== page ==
Pleasanton in the fifties--and, by extension, America in the rifties- is bathed in a nostalgic glow. The town was an upwardly mobile melting-pot community where houses were cheap, jobs secure and plentiful, hard work amply rewarded. It was the town of the American Dream. But those days are gone, and, through the bleak picture of the present day sketched by Newman, you'd think the Great Depression had returned. "Contractions, leveraged buyouts, bankruptcies, layoffs, and general despair over the state of American competitiveness--these are the headlines in today's business pages." Manufacturing is "on the skids." Baby boomers comprise "the first generation since the Great Depression to have a lower standard of living than its parents," and so on.

This is, very largely, nonsense. American manufacturing is not "on the skids"; mainly, it is thriving. Newman mentions the "slow descent" of wages but does not mention that total compensation (a better measure which includes fringe benefits) has risen 15 percent since the early seventies. She says that the median income has fallen since 1973, which is wrong. And she says that the eighties brought "steep declines in the purchasing power of the vast majority of Americans," which is bizarre.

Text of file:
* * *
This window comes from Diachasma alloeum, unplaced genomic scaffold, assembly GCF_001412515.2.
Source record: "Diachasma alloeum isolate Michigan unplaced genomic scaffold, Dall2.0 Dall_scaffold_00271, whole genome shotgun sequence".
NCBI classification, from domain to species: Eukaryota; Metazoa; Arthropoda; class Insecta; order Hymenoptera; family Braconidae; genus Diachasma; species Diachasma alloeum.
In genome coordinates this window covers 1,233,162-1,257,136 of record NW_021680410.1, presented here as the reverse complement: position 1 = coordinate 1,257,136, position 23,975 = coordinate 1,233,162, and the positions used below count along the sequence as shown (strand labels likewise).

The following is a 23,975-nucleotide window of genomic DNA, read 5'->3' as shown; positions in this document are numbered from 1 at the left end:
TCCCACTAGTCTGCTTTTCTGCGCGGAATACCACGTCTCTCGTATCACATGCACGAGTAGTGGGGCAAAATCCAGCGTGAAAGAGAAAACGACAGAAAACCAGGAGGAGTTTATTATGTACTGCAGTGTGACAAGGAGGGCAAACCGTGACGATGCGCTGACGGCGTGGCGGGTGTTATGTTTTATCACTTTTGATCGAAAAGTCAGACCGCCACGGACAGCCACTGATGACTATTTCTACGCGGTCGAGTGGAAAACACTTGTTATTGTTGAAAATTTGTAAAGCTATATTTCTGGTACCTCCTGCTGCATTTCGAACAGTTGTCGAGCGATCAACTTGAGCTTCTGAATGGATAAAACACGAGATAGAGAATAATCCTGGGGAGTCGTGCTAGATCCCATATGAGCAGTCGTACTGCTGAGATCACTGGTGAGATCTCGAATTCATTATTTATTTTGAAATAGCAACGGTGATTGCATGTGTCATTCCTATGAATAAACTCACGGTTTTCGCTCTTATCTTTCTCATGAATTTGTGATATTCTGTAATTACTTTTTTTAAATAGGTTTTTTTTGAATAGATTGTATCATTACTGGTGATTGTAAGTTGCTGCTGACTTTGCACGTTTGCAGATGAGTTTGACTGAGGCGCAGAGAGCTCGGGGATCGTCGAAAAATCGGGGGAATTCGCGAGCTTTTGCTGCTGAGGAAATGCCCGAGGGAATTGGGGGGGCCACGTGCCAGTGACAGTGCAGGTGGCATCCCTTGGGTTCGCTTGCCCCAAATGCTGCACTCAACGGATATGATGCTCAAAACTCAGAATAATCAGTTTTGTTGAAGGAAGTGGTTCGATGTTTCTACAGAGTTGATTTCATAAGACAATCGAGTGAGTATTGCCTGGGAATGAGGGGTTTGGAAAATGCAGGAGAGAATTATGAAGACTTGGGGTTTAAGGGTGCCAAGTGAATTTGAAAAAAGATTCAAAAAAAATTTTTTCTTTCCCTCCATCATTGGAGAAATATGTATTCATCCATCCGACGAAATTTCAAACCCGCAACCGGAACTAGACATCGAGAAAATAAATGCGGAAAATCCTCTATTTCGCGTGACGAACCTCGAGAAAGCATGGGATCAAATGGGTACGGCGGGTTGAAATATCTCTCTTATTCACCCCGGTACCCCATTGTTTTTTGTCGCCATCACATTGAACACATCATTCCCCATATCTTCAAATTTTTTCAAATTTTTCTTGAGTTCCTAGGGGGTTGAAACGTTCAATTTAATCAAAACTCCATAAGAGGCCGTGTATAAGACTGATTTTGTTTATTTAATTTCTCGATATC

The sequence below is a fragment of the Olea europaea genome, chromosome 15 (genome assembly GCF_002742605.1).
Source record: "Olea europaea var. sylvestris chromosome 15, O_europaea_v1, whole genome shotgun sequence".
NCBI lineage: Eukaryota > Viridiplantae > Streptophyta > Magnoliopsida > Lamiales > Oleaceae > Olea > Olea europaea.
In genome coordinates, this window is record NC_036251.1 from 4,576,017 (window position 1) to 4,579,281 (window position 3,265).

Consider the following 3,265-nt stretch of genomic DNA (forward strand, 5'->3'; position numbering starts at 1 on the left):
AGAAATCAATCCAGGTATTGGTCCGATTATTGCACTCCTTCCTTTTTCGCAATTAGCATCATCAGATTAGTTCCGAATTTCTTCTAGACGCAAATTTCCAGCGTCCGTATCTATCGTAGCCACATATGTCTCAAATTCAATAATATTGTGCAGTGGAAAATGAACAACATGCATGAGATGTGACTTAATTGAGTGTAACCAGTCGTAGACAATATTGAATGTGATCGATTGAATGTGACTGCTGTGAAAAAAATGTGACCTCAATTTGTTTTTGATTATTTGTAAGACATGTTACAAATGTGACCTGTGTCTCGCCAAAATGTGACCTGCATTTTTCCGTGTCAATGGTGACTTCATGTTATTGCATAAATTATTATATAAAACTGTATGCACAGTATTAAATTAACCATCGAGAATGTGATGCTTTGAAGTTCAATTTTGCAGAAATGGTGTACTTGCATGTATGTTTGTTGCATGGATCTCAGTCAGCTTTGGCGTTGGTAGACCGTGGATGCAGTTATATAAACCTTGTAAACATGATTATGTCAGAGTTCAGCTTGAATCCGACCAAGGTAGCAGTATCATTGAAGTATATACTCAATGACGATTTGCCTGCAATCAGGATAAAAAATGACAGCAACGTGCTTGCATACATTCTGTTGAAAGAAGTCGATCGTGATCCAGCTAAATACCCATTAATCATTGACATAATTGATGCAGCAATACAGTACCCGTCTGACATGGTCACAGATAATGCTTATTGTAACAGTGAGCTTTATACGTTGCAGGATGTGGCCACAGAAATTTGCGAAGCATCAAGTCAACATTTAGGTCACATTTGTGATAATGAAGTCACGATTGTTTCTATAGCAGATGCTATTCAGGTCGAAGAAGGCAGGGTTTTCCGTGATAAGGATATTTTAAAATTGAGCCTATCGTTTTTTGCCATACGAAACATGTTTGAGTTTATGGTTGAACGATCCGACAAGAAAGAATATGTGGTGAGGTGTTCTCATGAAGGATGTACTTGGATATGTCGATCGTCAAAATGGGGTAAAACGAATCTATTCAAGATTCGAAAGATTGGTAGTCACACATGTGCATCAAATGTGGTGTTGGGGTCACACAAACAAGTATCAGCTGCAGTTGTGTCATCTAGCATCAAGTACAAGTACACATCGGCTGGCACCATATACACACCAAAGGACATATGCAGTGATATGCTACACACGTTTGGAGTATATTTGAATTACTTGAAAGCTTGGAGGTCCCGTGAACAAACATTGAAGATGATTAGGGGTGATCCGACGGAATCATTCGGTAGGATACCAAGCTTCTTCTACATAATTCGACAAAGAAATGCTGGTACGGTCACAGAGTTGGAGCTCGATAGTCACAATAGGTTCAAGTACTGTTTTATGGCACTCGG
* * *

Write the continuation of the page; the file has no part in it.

One soon begins to notice that Newman trots out all the depressing economic statistics while leaving all the cheerful ones on the shelf. She notes that inequality has increased, but omits that the effects are relatively minor; overall distribution of income has changed remarkably little since World War II. In 1949, the bottom fifth of families received 4.5 percent of the income, the top fifth 42.7 percent; in 1991, the figures were 4.5 percent and 44.2 percent, respectively. Some sea-change. Partly because more poor and near-poor families are headed by single women, family income has fallen since the early seventies, but by and large the middle has held its ground or gained. True, the richest fifth gained faster than the middle fifth, but that's not the same as "declining fortunes." Newman bemoans the shrinking middle class. Says economist Gary Burtless of the Brookings Institution: "The middle class is shrinking, all right, but partly because they're jumping above ."